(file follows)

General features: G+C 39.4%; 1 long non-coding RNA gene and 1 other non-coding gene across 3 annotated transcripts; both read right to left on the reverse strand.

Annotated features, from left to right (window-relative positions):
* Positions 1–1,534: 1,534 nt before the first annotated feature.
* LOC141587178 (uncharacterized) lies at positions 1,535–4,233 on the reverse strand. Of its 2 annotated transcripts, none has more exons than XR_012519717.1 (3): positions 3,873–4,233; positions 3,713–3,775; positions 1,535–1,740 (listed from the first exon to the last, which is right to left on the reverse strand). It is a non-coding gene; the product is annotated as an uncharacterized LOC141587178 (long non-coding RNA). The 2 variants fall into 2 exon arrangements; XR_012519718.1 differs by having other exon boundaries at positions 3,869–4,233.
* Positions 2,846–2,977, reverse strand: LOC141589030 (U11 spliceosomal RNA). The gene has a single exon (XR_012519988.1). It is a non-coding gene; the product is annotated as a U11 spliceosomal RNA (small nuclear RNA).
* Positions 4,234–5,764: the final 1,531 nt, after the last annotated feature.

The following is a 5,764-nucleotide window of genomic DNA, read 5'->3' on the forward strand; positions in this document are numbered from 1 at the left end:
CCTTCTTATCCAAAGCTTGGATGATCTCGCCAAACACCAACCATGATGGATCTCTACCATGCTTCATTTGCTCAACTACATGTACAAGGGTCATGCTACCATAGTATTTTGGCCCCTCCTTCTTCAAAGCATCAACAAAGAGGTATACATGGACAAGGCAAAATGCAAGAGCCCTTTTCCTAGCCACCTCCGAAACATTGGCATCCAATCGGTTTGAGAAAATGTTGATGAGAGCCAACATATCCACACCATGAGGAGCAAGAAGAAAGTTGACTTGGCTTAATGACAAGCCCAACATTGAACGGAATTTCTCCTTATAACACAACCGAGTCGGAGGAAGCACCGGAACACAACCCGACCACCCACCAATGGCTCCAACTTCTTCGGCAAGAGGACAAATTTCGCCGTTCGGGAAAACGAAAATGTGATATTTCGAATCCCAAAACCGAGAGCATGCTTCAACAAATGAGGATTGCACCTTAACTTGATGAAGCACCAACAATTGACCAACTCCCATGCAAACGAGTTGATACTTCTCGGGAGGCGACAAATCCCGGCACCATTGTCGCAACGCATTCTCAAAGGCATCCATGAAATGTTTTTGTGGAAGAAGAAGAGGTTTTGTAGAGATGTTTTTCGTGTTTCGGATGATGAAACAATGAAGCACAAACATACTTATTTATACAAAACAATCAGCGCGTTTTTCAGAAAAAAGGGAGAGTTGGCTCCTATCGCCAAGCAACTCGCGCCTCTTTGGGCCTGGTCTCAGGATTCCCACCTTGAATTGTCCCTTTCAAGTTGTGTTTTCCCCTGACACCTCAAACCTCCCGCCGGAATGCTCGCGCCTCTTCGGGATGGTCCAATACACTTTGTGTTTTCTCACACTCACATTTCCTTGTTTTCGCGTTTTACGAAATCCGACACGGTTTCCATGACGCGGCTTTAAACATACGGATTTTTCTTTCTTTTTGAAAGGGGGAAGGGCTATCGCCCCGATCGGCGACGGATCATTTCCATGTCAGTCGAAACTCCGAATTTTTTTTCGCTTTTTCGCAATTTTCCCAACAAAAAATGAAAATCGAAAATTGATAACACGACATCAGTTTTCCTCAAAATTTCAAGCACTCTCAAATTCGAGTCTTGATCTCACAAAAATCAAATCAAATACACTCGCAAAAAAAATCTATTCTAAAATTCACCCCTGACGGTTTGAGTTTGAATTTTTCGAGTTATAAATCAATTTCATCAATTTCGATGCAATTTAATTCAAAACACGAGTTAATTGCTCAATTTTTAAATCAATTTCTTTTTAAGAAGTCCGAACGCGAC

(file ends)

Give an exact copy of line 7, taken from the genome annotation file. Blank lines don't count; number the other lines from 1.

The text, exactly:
The following is a 5,764-nucleotide window of genomic DNA, read 5'->3' on the forward strand; positions in this document are numbered from 1 at the left end: